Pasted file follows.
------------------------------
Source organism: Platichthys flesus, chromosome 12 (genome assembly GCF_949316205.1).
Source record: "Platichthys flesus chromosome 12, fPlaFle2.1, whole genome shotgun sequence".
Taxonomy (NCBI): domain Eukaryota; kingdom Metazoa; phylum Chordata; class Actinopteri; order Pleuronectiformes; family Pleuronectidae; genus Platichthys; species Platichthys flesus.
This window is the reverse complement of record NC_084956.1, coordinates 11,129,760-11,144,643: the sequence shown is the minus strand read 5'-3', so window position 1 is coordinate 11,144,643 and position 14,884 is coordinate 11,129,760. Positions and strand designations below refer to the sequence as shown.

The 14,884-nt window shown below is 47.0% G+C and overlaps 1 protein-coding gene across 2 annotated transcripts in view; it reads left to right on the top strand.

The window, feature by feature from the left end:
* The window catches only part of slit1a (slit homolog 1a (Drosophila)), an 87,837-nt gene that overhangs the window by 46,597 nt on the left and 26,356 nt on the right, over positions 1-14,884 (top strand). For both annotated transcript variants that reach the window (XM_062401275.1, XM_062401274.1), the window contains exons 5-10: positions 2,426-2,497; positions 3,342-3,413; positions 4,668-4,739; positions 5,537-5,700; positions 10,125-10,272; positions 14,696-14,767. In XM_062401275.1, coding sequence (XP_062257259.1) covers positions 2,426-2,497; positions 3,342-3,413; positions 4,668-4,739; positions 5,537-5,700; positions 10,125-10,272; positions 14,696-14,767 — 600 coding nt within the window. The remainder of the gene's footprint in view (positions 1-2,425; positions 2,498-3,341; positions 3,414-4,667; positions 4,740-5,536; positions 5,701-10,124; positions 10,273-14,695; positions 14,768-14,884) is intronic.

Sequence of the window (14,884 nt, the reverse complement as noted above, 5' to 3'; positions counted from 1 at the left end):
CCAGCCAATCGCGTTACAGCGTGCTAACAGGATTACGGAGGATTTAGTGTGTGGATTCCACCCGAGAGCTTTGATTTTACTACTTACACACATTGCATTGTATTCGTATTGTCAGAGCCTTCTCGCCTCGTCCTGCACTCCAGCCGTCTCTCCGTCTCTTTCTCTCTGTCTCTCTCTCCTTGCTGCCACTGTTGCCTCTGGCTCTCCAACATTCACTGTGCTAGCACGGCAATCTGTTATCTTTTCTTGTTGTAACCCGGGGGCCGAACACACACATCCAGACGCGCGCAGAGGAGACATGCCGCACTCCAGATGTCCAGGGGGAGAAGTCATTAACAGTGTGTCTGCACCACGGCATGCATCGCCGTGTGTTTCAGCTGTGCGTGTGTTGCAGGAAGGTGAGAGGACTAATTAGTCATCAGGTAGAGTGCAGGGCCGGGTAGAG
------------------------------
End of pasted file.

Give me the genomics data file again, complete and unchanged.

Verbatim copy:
Source organism: Platichthys flesus, chromosome 12 (genome assembly GCF_949316205.1).
Source record: "Platichthys flesus chromosome 12, fPlaFle2.1, whole genome shotgun sequence".
Taxonomy (NCBI): domain Eukaryota; kingdom Metazoa; phylum Chordata; class Actinopteri; order Pleuronectiformes; family Pleuronectidae; genus Platichthys; species Platichthys flesus.
This window is the reverse complement of record NC_084956.1, coordinates 11,129,760-11,144,643: the sequence shown is the minus strand read 5'-3', so window position 1 is coordinate 11,144,643 and position 14,884 is coordinate 11,129,760. Positions and strand designations below refer to the sequence as shown.

The 14,884-nt window shown below is 47.0% G+C and overlaps 1 protein-coding gene across 2 annotated transcripts in view; it reads left to right on the top strand.

The window, feature by feature from the left end:
* The window catches only part of slit1a (slit homolog 1a (Drosophila)), an 87,837-nt gene that overhangs the window by 46,597 nt on the left and 26,356 nt on the right, over positions 1-14,884 (top strand). For both annotated transcript variants that reach the window (XM_062401275.1, XM_062401274.1), the window contains exons 5-10: positions 2,426-2,497; positions 3,342-3,413; positions 4,668-4,739; positions 5,537-5,700; positions 10,125-10,272; positions 14,696-14,767. In XM_062401275.1, coding sequence (XP_062257259.1) covers positions 2,426-2,497; positions 3,342-3,413; positions 4,668-4,739; positions 5,537-5,700; positions 10,125-10,272; positions 14,696-14,767 — 600 coding nt within the window. The remainder of the gene's footprint in view (positions 1-2,425; positions 2,498-3,341; positions 3,414-4,667; positions 4,740-5,536; positions 5,701-10,124; positions 10,273-14,695; positions 14,768-14,884) is intronic.

Sequence of the window (14,884 nt, the reverse complement as noted above, 5' to 3'; positions counted from 1 at the left end):
CCAGCCAATCGCGTTACAGCGTGCTAACAGGATTACGGAGGATTTAGTGTGTGGATTCCACCCGAGAGCTTTGATTTTACTACTTACACACATTGCATTGTATTCGTATTGTCAGAGCCTTCTCGCCTCGTCCTGCACTCCAGCCGTCTCTCCGTCTCTTTCTCTCTGTCTCTCTCTCCTTGCTGCCACTGTTGCCTCTGGCTCTCCAACATTCACTGTGCTAGCACGGCAATCTGTTATCTTTTCTTGTTGTAACCCGGGGGCCGAACACACACATCCAGACGCGCGCAGAGGAGACATGCCGCACTCCAGATGTCCAGGGGGAGAAGTCATTAACAGTGTGTCTGCACCACGGCATGCATCGCCGTGTGTTTCAGCTGTGCGTGTGTTGCAGGAAGGTGAGAGGACTAATTAGTCATCAGGTAGAGTGCAGGGCCGGGTAGAG